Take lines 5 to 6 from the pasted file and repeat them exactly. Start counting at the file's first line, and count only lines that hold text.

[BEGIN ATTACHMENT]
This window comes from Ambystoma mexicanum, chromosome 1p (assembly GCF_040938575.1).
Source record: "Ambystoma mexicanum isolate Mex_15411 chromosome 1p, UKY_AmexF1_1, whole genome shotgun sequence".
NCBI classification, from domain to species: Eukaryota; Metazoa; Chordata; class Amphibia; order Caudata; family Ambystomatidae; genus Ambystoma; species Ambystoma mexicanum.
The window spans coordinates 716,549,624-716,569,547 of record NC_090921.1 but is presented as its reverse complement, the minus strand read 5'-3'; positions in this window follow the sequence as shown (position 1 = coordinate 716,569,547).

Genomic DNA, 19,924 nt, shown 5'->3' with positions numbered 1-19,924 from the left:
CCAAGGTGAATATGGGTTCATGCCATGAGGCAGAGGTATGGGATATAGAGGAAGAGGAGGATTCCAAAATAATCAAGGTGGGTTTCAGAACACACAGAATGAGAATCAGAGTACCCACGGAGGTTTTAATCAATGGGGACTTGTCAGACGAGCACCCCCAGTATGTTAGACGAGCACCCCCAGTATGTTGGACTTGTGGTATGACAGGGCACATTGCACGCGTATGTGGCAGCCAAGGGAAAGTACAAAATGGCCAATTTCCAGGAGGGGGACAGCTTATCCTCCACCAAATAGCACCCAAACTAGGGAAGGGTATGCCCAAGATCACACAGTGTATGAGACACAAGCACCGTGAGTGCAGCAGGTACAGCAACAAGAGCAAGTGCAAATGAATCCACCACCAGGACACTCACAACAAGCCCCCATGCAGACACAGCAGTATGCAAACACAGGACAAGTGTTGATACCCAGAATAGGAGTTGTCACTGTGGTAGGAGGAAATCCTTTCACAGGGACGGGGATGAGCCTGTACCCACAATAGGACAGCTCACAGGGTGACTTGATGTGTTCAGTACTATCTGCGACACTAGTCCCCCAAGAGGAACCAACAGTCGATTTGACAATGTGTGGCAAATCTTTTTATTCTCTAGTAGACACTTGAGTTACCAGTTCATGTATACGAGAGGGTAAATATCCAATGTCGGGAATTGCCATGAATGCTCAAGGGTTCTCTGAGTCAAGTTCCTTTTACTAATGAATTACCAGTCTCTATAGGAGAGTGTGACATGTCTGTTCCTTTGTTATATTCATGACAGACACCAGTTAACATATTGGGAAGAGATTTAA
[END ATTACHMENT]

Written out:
Genomic DNA, 19,924 nt, shown 5'->3' with positions numbered 1-19,924 from the left:
CCAAGGTGAATATGGGTTCATGCCATGAGGCAGAGGTATGGGATATAGAGGAAGAGGAGGATTCCAAAATAATCAAGGTGGGTTTCAGAACACACAGAATGAGAATCAGAGTACCCACGGAGGTTTTAATCAATGGGGACTTGTCAGACGAGCACCCCCAGTATGTTAGACGAGCACCCCCAGTATGTTGGACTTGTGGTATGACAGGGCACATTGCACGCGTATGTGGCAGCCAAGGGAAAGTACAAAATGGCCAATTTCCAGGAGGGGGACAGCTTATCCTCCACCAAATAGCACCCAAACTAGGGAAGGGTATGCCCAAGATCACACAGTGTATGAGACACAAGCACCGTGAGTGCAGCAGGTACAGCAACAAGAGCAAGTGCAAATGAATCCACCACCAGGACACTCACAACAAGCCCCCATGCAGACACAGCAGTATGCAAACACAGGACAAGTGTTGATACCCAGAATAGGAGTTGTCACTGTGGTAGGAGGAAATCCTTTCACAGGGACGGGGATGAGCCTGTACCCACAATAGGACAGCTCACAGGGTGACTTGATGTGTTCAGTACTATCTGCGACACTAGTCCCCCAAGAGGAACCAACAGTCGATTTGACAATGTGTGGCAAATCTTTTTATTCTCTAGTAGACACTTGAGTTACCAGTTCATGTATACGAGAGGGTAAATATCCAATGTCGGGAATTGCCATGAATGCTCAAGGGTTCTCTGAGTCAAGTTCCTTTTACTAATGAATTACCAGTCTCTATAGGAGAGTGTGACATGTCTGTTCCTTTGTTATATTCATGACAGACACCAGTTAACATATTGGGAAGAGATTTAA